## Saturday, January 12, 2013

### (b-1) normalization factor in Geometric distribution

10 years ago, when analyzed the number of nodes in the regular tree, I have discovered an interesting formula, $$(b-1)\sum_0^{n-1} b^i = b^n - 1 \hspace {10 mm}$$ This sums 1 parent node (level n=0), b child nodes on level 1, $b^2$ nodes on the level 2 and so on. This is a geometric series and b is a constant node degree. Result stems from the fact that (take b=10 for convince) 9 is 1 less than the base unit 10. Nine tens is ten less than the next base unit hundred. You can fill the gap between 9*10 and 100 by adding the nine units, and yet get 1 less than 100. Nine hundreds is one hundred less than one thousand. To fill the gap, you add nine tens and one ten is missing. You add 9 units and one is missing. This corresponds to any positional number system and here is illustration for b=6.

So, we need to add 1 to 9 to get 10, $9 = 10-1$. Let's add 9*10 and get a number 1 less than 100, $9 + 9*10 = 100 - 1$. Continuing, we get $9 + 90 + 900 = 1000 - 1$. We can quickly general, $$\sum_0^{n-1} {9 * 10^i} = 10^n - 1$$ or, for generalizing the base 10 -> b, $$\sum_0^{n-1} {(b-1) * b^i} = (b-1) \sum_0^{n-1} {b^i} = b^n - 1$$ So we sum levels 0 to n-1 and get number of elements. We cannot sum infinitely many levels as count explodes. See on the picture that every level, added all previous elements together is missing 1 (atom). What if we split it into b subparts and continue dividing? That is, we take (b-1) subparts of 1 of size 1/b, , add It is like we integrate moving the opposite direction -- we take parts of size b times smaller than rather than larger as we did in $(b-1) \sum{b^i}$. Now we $$(b-1) \sum_{- \infty}^{-1}{b^{i}}$$ This geometric series is decreasing and can be computed simpler, using formal power series: $b^{-1} + b^{-2} + \ldots = \sum = b^{-1}(1 + b^{-1} + b^{-2} + \ldots) = (1 + \sum)/b$. Extracting the sum, $(b-1)\sum = 1$. It says that .99999999(9) = 1. Isn't it nice that the number of nodes below 1 adds to 1 and this one was missing when we added units, tens and hundreds? It was missing because we started our integration to n from 1. If we do it from -inf, the formula simplifies $$(b-1)\sum_{-\infty}^{n-1} b^{i} = (b-1)\sum_{-\infty}^{-1} b^{i} + (b-1)\sum_0^{n-1} b^i = 1 + b^n - 1 = b^n$$ or $$(b-1)\sum_{-\infty}^{n-1} b^{i} = b^n$$ Now, recently, I started to think about normalization factor of geometric distribution. The probabilities fade as geometric series, every next probability is b times less. Thereby, they sum to 1. Guess what is k in $k \sum{b^{-i}} = 1$? Yes, we know already that it is (b-1)! It is the same factor that makes 999 one less than 1000.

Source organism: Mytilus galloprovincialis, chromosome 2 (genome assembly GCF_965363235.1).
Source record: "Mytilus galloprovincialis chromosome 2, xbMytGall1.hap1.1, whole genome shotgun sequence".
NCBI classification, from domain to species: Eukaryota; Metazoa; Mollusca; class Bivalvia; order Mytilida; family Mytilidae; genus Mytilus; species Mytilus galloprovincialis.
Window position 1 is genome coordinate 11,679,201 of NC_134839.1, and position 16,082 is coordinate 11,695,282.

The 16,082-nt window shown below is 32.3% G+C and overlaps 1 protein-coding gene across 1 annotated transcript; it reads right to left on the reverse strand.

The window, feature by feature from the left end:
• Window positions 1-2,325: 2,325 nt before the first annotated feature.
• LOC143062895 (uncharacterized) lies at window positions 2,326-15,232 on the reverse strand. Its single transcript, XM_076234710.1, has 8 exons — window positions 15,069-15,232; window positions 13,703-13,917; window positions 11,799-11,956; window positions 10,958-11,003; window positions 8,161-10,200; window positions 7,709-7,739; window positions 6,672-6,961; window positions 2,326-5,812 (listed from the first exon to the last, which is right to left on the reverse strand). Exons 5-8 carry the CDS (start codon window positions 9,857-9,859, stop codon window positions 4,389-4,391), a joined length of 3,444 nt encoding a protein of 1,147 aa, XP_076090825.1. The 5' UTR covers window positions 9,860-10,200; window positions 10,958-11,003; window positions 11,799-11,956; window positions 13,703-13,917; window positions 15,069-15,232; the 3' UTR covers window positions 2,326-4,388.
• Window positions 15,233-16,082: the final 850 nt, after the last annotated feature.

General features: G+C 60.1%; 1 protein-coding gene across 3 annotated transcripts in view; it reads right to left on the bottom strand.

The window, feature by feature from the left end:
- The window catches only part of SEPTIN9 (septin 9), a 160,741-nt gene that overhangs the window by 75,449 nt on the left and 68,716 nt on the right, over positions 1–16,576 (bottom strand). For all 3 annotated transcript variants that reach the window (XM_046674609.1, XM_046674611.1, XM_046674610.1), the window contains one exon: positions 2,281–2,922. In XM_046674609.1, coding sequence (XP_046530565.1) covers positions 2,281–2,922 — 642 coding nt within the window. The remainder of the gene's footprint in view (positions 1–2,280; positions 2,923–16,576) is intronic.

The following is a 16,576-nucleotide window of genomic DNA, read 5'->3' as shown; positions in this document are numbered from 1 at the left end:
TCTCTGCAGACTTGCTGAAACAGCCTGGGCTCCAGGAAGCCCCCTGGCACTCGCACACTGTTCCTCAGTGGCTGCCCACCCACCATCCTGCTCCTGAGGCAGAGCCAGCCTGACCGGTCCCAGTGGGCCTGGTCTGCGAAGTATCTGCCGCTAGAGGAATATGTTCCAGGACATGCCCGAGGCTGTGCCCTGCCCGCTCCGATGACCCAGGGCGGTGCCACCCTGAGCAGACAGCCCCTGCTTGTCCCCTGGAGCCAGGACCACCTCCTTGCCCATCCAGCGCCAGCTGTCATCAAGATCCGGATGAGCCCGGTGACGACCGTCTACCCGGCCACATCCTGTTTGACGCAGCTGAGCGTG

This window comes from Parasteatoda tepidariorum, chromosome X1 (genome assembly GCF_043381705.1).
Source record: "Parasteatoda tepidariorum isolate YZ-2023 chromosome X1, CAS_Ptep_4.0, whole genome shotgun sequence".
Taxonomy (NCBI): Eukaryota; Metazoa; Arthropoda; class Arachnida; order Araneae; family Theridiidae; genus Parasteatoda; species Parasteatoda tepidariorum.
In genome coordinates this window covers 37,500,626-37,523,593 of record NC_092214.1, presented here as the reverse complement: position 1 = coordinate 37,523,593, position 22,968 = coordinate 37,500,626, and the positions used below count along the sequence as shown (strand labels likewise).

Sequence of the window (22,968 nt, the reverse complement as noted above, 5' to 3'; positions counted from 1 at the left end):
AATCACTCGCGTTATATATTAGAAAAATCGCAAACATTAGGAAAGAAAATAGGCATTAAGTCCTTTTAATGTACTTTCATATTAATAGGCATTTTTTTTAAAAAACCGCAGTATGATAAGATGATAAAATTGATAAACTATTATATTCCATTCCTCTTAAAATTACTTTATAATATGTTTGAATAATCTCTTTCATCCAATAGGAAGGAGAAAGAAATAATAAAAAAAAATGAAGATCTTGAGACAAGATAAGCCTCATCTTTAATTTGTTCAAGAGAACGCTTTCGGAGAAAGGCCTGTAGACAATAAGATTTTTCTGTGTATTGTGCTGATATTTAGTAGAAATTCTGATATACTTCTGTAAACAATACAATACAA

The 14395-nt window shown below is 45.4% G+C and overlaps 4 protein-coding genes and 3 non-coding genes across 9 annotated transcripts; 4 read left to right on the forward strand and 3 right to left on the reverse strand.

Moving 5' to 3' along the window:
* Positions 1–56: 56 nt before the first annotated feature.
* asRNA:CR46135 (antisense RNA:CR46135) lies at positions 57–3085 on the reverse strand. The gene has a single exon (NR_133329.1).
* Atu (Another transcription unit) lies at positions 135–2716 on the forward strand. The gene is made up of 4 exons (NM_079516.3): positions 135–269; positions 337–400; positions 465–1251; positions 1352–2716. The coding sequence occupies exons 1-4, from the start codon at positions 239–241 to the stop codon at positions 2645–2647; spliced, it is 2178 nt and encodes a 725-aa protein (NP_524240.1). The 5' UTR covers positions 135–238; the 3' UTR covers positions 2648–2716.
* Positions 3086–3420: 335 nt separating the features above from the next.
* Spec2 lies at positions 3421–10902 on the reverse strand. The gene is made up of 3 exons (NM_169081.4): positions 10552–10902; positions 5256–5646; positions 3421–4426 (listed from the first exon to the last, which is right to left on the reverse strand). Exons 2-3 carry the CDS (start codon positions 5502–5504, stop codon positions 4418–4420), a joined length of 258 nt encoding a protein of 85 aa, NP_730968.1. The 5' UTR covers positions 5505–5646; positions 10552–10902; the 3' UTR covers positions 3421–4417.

update

I have realized that not only $$1 + x + x^2 + \cdots = \sum_0 x^n = 1 / (1-x)$$ but also $$x^{-1} + x^{-2} + x^{-3} + \cdots = \sum_{-1}^{-\infty} x^n = -1 / (1-x)$$ so that $$\cdots + x^{-2} + x^{-1} + 1 + x + x^2 + \cdots = \sum_{-\infty}^{+\infty} x^n = -1/(1-x) + 1/(1-x) = 0$$